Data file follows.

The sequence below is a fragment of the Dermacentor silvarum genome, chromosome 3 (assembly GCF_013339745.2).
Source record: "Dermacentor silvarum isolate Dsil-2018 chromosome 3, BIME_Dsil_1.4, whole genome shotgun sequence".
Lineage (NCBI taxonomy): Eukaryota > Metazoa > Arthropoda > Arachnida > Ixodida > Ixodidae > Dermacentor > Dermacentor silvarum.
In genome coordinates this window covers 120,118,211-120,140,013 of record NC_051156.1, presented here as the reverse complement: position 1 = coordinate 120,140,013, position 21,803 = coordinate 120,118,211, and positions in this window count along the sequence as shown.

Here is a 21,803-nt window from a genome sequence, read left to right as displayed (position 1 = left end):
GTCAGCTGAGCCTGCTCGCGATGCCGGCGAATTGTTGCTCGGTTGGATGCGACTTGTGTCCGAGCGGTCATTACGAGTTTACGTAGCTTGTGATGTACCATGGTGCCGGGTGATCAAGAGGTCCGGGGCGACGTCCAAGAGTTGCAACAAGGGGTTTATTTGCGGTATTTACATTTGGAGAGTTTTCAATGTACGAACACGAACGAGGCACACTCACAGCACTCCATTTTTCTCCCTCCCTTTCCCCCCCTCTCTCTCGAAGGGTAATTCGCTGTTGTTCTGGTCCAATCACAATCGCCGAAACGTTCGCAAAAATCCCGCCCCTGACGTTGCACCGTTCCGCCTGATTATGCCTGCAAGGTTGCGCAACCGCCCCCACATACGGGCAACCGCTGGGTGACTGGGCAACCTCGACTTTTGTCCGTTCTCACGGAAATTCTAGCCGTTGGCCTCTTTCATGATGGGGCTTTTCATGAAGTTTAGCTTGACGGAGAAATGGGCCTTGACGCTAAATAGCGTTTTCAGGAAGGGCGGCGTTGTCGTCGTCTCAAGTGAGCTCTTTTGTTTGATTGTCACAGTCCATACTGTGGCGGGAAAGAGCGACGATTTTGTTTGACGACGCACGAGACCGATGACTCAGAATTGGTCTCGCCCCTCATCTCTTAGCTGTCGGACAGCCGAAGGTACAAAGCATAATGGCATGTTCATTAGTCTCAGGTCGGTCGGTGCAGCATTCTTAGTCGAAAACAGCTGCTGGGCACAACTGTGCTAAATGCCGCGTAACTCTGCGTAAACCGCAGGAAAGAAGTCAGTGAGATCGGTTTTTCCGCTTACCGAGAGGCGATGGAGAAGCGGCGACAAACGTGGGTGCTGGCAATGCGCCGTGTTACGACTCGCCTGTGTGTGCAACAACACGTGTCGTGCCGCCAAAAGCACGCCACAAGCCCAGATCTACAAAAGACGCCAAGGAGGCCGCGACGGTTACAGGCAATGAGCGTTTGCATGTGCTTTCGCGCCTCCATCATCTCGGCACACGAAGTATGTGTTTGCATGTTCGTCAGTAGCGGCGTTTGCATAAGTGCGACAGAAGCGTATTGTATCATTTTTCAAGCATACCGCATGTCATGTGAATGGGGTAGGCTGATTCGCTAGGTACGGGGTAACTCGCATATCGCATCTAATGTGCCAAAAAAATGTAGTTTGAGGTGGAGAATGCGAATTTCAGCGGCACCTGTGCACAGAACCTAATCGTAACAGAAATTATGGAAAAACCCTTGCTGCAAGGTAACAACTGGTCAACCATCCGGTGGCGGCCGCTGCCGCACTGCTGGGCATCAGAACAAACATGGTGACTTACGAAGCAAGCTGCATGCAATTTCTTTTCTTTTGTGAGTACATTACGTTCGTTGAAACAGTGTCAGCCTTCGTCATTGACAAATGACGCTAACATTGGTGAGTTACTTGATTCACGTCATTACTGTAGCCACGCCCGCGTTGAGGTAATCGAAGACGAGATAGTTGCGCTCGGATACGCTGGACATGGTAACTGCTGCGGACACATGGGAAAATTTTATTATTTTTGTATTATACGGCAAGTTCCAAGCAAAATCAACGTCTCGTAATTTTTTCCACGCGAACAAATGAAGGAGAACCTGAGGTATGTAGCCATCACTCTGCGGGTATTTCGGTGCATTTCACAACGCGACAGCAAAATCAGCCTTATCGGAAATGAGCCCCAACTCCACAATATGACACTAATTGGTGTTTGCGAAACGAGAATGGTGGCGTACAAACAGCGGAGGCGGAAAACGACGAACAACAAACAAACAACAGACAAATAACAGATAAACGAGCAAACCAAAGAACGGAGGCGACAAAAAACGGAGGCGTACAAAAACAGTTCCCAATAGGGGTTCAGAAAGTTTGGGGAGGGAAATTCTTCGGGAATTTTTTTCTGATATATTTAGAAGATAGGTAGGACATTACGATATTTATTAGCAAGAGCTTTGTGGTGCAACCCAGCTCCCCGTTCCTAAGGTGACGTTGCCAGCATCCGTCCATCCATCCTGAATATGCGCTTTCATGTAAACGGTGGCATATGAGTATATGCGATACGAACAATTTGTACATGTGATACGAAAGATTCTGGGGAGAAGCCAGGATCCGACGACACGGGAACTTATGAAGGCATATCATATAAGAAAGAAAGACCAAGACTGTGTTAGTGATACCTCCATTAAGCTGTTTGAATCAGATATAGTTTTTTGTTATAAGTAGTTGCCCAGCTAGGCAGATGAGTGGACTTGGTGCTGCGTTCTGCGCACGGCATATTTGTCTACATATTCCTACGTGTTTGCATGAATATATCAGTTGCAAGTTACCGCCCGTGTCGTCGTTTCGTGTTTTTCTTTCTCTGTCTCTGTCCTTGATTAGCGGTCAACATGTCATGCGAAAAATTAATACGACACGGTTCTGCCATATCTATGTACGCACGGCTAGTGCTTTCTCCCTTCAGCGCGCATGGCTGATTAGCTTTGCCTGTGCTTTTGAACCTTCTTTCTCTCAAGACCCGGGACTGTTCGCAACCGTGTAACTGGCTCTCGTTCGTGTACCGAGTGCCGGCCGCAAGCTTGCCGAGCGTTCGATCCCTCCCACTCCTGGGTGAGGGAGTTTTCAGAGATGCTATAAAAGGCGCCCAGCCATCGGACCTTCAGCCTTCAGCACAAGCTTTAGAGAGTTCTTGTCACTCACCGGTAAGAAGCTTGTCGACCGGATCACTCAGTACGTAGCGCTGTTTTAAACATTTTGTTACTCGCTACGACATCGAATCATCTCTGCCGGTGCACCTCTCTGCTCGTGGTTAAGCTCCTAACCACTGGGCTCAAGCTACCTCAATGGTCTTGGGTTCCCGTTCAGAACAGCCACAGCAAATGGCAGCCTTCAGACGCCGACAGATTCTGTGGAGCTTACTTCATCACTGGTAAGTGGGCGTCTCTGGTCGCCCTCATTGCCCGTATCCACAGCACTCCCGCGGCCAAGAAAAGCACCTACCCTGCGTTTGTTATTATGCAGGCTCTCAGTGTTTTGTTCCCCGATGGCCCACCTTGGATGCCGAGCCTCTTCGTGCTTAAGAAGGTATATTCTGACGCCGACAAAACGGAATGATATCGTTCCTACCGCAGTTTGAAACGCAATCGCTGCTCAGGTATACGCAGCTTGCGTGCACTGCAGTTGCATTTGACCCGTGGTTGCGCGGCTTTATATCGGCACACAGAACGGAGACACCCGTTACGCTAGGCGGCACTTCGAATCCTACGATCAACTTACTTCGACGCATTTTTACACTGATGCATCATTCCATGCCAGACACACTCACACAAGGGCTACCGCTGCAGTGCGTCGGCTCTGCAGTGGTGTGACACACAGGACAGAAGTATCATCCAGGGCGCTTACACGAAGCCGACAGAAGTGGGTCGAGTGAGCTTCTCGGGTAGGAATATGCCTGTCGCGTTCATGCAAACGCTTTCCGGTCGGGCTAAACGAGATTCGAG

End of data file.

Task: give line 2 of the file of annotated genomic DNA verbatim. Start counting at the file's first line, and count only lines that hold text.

Source record: "Dermacentor silvarum isolate Dsil-2018 chromosome 3, BIME_Dsil_1.4, whole genome shotgun sequence".